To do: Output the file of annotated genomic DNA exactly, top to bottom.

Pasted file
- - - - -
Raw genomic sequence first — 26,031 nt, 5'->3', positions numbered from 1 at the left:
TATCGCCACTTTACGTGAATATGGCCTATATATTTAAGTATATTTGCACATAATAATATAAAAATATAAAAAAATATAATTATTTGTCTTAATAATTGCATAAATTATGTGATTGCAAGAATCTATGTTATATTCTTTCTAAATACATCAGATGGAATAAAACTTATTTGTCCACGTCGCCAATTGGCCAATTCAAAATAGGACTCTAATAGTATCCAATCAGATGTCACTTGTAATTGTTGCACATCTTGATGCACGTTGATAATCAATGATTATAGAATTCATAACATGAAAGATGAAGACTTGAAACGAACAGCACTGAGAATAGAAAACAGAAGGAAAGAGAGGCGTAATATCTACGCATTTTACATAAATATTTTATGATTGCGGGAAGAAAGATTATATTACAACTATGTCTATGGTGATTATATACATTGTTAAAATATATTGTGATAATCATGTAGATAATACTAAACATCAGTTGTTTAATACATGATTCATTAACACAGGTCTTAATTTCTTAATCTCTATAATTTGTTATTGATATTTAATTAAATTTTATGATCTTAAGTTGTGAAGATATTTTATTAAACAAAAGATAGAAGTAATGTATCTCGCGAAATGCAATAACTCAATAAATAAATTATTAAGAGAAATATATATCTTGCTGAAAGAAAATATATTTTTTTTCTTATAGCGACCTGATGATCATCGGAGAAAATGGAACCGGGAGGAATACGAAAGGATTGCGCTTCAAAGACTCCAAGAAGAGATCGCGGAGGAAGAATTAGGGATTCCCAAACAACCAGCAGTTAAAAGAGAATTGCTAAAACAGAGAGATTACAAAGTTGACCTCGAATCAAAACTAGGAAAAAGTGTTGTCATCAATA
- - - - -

Raw genomic sequence first — 26,031 nt, 5'->3', positions numbered from 1 at the left:
TATCGCCACTTTACGTGAATATGGCCTATATATTTAAGTATATTTGCACATAATAATATAAAAATATAAAAAAATATAATTATTTGTCTTAATAATTGCATAAATTATGTGATTGCAAGAATCTATGTTATATTCTTTCTAAATACATCAGATGGAATAAAACTTATTTGTCCACGTCGCCAATTGGCCAATTCAAAATAGGACTCTAATAGTATCCAATCAGATGTCACTTGTAATTGTTGCACATCTTGATGCACGTTGATAATCAATGATTATAGAATTCATAACATGAAAGATGAAGACTTGAAACGAACAGCACTGAGAATAGAAAACAGAAGGAAAGAGAGGCGTAATATCTACGCATTTTACATAAATATTTTATGATTGCGGGAAGAAAGATTATATTACAACTATGTCTATGGTGATTATATACATTGTTAAAATATATTGTGATAATCATGTAGATAATACTAAACATCAGTTGTTTAATACATGATTCATTAACACAGGTCTTAATTTCTTAATCTCTATAATTTGTTATTGATATTTAATTAAATTTTATGATCTTAAGTTGTGAAGATATTTTATTAAACAAAAGATAGAAGTAATGTATCTCGCGAAATGCAATAACTCAATAAATAAATTATTAAGAGAAATATATATCTTGCTGAAAGAAAATATATTTTTTTTCTTATAGCGACCTGATGATCATCGGAGAAAATGGAACCGGGAGGAATACGAAAGGATTGCGCTTCAAAGACTCCAAGAAGAGATCGCGGAGGAAGAATTAGGGATTCCCAAACAACCAGCAGTTAAAAGAGAATTGCTAAAACAGAGAGATTACAAAGTTGACCTCGAATCAAAACTAGGAAAAAGTGTTGTCATCAATA